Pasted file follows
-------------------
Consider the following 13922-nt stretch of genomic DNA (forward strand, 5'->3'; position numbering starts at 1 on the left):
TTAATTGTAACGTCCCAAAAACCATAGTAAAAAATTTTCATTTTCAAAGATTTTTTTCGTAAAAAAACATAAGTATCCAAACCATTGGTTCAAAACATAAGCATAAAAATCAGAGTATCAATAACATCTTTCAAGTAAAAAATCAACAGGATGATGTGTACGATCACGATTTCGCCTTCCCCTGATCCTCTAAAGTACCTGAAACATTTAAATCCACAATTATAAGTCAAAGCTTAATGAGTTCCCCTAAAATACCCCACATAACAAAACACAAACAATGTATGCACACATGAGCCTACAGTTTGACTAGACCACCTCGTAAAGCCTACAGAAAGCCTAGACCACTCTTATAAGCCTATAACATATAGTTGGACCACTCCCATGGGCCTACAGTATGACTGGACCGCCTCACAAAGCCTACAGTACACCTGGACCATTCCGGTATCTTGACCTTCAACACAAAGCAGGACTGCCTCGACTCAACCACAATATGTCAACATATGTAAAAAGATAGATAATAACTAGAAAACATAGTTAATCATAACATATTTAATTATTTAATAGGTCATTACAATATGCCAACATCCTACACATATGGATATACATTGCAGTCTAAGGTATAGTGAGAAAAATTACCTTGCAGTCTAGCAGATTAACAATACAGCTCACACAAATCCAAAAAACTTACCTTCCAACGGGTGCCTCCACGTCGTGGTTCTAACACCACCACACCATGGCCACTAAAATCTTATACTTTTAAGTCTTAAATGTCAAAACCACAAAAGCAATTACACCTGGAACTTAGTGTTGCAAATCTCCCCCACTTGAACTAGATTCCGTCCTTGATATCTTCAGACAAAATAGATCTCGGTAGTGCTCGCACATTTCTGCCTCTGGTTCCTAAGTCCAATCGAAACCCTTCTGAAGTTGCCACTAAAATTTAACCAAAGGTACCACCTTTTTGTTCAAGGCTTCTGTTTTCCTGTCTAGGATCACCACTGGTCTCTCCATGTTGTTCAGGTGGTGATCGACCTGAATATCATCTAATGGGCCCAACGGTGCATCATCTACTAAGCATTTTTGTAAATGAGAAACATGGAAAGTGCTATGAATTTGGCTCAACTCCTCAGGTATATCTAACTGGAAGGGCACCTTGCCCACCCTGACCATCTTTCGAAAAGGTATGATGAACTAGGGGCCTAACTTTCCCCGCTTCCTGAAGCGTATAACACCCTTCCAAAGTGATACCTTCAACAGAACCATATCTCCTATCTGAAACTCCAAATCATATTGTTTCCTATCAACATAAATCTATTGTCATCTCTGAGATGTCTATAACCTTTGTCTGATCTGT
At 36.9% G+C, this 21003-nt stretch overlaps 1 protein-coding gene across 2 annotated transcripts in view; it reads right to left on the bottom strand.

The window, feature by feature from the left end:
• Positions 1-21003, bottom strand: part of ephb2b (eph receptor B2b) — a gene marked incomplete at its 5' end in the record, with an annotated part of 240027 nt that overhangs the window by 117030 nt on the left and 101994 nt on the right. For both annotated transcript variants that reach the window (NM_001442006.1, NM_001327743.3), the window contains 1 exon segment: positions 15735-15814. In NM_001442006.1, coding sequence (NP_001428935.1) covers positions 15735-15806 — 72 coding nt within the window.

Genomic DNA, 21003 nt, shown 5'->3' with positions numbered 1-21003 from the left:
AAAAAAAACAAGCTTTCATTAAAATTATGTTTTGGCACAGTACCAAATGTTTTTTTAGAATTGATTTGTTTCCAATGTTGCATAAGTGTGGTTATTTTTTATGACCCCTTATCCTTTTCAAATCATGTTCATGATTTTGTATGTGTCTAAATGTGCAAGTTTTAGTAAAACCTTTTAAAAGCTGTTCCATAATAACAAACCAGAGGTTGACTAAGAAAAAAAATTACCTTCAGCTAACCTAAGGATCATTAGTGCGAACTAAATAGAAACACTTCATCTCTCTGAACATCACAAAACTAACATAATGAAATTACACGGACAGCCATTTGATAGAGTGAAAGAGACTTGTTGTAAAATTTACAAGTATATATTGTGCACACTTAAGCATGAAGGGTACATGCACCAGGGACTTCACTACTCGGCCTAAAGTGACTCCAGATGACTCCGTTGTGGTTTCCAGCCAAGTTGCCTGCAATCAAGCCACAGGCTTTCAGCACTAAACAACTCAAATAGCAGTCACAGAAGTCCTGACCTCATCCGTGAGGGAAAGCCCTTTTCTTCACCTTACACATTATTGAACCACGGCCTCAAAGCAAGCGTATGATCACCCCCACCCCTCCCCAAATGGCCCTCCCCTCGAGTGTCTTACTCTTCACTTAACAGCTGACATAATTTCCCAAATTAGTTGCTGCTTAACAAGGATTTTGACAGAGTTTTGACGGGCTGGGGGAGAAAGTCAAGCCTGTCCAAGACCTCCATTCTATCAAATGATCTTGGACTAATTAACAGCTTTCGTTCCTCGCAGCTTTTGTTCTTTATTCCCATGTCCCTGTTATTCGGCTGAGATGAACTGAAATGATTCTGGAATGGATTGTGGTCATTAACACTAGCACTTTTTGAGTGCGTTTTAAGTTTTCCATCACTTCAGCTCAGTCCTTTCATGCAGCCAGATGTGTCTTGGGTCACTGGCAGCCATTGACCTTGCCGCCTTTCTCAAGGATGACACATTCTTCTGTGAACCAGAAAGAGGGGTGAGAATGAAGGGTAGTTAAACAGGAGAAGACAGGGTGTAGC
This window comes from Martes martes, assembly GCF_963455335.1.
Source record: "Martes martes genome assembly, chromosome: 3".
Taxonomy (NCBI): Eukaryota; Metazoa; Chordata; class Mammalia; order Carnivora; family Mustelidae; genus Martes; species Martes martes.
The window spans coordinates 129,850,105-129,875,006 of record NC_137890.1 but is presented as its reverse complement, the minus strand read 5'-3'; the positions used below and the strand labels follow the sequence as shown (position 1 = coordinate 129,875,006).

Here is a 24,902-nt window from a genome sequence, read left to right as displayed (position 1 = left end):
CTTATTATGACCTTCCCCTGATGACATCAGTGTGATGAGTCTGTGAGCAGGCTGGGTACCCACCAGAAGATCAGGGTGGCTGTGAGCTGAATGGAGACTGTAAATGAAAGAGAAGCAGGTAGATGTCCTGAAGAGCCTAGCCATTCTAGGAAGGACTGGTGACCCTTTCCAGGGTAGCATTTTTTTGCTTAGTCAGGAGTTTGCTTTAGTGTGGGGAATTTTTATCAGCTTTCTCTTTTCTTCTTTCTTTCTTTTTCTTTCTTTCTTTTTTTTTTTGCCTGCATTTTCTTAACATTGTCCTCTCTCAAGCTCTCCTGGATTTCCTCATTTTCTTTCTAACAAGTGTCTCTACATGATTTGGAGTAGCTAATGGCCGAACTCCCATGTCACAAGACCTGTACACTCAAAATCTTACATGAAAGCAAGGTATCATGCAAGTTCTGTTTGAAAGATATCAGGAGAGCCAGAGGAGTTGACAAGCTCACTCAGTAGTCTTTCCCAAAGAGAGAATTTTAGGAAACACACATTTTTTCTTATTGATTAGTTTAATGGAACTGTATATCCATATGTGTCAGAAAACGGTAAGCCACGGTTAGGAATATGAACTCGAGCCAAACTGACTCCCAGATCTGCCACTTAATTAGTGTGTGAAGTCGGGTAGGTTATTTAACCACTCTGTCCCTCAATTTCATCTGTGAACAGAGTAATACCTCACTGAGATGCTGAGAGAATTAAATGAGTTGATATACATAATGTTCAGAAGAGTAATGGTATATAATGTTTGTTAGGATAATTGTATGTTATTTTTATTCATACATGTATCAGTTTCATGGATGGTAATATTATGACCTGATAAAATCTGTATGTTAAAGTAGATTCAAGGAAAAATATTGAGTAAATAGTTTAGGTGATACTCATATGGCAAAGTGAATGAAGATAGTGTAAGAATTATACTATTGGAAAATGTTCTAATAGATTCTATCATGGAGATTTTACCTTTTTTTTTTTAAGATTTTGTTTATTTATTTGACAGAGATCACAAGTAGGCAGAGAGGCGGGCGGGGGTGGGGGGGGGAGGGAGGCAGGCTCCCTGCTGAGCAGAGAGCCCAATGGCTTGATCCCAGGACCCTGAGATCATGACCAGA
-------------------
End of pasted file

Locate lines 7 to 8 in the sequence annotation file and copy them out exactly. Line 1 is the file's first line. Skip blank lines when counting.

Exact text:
AAAAAAAACAAGCTTTCATTAAAATTATGTTTTGGCACAGTACCAAATGTTTTTTTAGAATTGATTTGTTTCCAATGTTGCATAAGTGTGGTTATTTTTTATGACCCCTTATCCTTTTCAAATCATGTTCATGATTTTGTATGTGTCTAAATGTGCAAGTTTTAGTAAAACCTTTTAAAAGCTGTTCCATAATAACAAACCAGAGGTTGACTAAGAAAAAAAATTACCTTCAGCTAACCTAAGGATCATTAGTGCGAACTAAATAGAAACACTTCATCTCTCTGAACATCACAAAACTAACATAATGAAATTACACGGACAGCCATTTGATAGAGTGAAAGAGACTTGTTGTAAAATTTACAAGTATATATTGTGCACACTTAAGCATGAAGGGTACATGCACCAGGGACTTCACTACTCGGCCTAAAGTGACTCCAGATGACTCCGTTGTGGTTTCCAGCCAAGTTGCCTGCAATCAAGCCACAGGCTTTCAGCACTAAACAACTCAAATAGCAGTCACAGAAGTCCTGACCTCATCCGTGAGGGAAAGCCCTTTTCTTCACCTTACACATTATTGAACCACGGCCTCAAAGCAAGCGTATGATCACCCCCACCCCTCCCCAAATGGCCCTCCCCTCGAGTGTCTTACTCTTCACTTAACAGCTGACATAATTTCCCAAATTAGTTGCTGCTTAACAAGGATTTTGACAGAGTTTTGACGGGCTGGGGGAGAAAGTCAAGCCTGTCCAAGACCTCCATTCTATCAAATGATCTTGGACTAATTAACAGCTTTCGTTCCTCGCAGCTTTTGTTCTTTATTCCCATGTCCCTGTTATTCGGCTGAGATGAACTGAAATGATTCTGGAATGGATTGTGGTCATTAACACTAGCACTTTTTGAGTGCGTTTTAAGTTTTCCATCACTTCAGCTCAGTCCTTTCATGCAGCCAGATGTGTCTTGGGTCACTGGCAGCCATTGACCTTGCCGCCTTTCTCAAGGATGACACATTCTTCTGTGAACCAGAAAGAGGGGTGAGAATGAAGGGTAGTTAAACAGGAGAAGACAGGGTGTAGC
This window comes from Martes martes, assembly GCF_963455335.1.